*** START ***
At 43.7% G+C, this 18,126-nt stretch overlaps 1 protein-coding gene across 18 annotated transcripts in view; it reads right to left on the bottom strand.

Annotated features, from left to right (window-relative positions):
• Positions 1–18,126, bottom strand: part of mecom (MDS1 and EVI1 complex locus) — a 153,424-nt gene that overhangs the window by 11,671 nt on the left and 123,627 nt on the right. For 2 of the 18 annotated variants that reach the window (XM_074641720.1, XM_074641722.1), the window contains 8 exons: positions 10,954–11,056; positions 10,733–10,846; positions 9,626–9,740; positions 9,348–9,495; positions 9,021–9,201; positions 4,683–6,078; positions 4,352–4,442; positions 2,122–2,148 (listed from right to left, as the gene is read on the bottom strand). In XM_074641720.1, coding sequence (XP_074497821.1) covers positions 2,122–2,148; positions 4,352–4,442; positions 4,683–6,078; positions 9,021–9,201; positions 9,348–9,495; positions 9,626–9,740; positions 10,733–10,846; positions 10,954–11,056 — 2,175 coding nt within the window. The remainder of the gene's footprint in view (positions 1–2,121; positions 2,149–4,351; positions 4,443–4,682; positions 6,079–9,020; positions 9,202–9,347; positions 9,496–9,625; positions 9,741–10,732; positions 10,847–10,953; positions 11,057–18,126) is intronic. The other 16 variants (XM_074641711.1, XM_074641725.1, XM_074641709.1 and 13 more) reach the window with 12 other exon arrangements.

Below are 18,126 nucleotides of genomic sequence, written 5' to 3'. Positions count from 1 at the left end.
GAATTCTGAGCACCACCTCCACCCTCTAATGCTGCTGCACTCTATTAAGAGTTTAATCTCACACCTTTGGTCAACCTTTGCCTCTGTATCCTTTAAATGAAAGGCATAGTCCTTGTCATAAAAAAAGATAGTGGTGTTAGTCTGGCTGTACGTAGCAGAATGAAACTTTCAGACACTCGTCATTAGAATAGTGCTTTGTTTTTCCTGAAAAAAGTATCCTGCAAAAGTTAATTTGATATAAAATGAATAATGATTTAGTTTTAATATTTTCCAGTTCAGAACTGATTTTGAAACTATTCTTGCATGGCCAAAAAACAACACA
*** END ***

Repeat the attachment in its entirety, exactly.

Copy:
At 43.7% G+C, this 18,126-nt stretch overlaps 1 protein-coding gene across 18 annotated transcripts in view; it reads right to left on the bottom strand.

Annotated features, from left to right (window-relative positions):
• Positions 1–18,126, bottom strand: part of mecom (MDS1 and EVI1 complex locus) — a 153,424-nt gene that overhangs the window by 11,671 nt on the left and 123,627 nt on the right. For 2 of the 18 annotated variants that reach the window (XM_074641720.1, XM_074641722.1), the window contains 8 exons: positions 10,954–11,056; positions 10,733–10,846; positions 9,626–9,740; positions 9,348–9,495; positions 9,021–9,201; positions 4,683–6,078; positions 4,352–4,442; positions 2,122–2,148 (listed from right to left, as the gene is read on the bottom strand). In XM_074641720.1, coding sequence (XP_074497821.1) covers positions 2,122–2,148; positions 4,352–4,442; positions 4,683–6,078; positions 9,021–9,201; positions 9,348–9,495; positions 9,626–9,740; positions 10,733–10,846; positions 10,954–11,056 — 2,175 coding nt within the window. The remainder of the gene's footprint in view (positions 1–2,121; positions 2,149–4,351; positions 4,443–4,682; positions 6,079–9,020; positions 9,202–9,347; positions 9,496–9,625; positions 9,741–10,732; positions 10,847–10,953; positions 11,057–18,126) is intronic. The other 16 variants (XM_074641711.1, XM_074641725.1, XM_074641709.1 and 13 more) reach the window with 12 other exon arrangements.

Below are 18,126 nucleotides of genomic sequence, written 5' to 3'. Positions count from 1 at the left end.
GAATTCTGAGCACCACCTCCACCCTCTAATGCTGCTGCACTCTATTAAGAGTTTAATCTCACACCTTTGGTCAACCTTTGCCTCTGTATCCTTTAAATGAAAGGCATAGTCCTTGTCATAAAAAAAGATAGTGGTGTTAGTCTGGCTGTACGTAGCAGAATGAAACTTTCAGACACTCGTCATTAGAATAGTGCTTTGTTTTTCCTGAAAAAAGTATCCTGCAAAAGTTAATTTGATATAAAATGAATAATGATTTAGTTTTAATATTTTCCAGTTCAGAACTGATTTTGAAACTATTCTTGCATGGCCAAAAAACAACACA